After running these rules for a few days, we saw thousands of spam comments similar to the earlier one (add up the numbers in the “Count Last Week” column to get the total number of spam comments.)

We noticed that using the simhash for finding near duplicate posts wasn’t perfect. Sometimes spam comments were slightly different so there would be multiple hashes for the same type of comment. Apart from that, our rules were effective. There were nearly no false positives, and if we search posts that include the spam links, we can see that we flagged over 90% of the spam posts.

Interestingly, we can now see the scale of the spam attack. In a few hours, over a thousand posts tagging 19 users each were made, spamming a total of over 20k users.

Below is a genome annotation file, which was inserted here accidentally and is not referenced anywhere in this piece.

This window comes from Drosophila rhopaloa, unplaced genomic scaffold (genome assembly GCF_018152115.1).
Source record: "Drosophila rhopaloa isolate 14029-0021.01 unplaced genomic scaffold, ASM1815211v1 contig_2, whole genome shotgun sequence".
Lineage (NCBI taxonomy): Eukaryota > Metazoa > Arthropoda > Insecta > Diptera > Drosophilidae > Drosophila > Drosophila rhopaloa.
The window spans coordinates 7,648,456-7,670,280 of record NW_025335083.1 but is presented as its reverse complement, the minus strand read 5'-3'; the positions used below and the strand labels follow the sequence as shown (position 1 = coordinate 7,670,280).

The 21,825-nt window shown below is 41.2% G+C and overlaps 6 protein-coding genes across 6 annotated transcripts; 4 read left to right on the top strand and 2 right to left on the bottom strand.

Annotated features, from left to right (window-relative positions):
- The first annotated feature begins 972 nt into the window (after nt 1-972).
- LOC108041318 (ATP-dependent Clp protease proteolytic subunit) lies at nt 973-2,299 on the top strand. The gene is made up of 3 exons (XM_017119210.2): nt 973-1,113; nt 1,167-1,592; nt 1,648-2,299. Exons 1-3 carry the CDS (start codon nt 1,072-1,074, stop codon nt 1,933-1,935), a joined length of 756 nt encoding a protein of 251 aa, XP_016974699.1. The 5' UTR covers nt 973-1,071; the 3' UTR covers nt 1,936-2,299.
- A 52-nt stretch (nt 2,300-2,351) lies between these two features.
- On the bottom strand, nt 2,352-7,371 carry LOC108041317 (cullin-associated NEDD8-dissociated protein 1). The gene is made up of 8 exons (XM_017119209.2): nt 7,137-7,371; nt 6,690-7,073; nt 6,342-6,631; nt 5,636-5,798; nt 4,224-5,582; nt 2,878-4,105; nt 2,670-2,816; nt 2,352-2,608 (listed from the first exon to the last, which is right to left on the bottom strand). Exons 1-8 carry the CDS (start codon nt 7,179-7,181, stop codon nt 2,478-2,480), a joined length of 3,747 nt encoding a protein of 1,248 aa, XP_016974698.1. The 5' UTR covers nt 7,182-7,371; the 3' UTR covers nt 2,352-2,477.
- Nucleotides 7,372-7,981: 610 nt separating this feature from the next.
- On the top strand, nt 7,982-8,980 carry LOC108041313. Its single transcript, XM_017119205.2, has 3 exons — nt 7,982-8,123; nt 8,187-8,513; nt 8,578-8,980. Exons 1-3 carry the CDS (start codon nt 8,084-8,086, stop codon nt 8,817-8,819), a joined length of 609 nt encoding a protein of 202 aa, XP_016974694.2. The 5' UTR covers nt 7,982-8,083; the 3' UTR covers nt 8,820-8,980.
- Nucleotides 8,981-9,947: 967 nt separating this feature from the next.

How would this work for GitHub?

Because Trench can calculate signals and rules in real time, we can use it to stop spam as soon as it starts.

For example, we can block email notifications from being sent for any comment whose simhash is flagged as spam. A more conservative approach would be simply to include cautionary text in email notifications for flagged spam to warn potential victims.

We can also flag users who have posted spam in the past. We can temporarily block or rate limit a user’s posts if, for example, they posted the same comment 5 times in the past week, and that comment mentions >5 people and has non-GitHub links.

See the live results here.

Spam users

Bonus round: Fake stars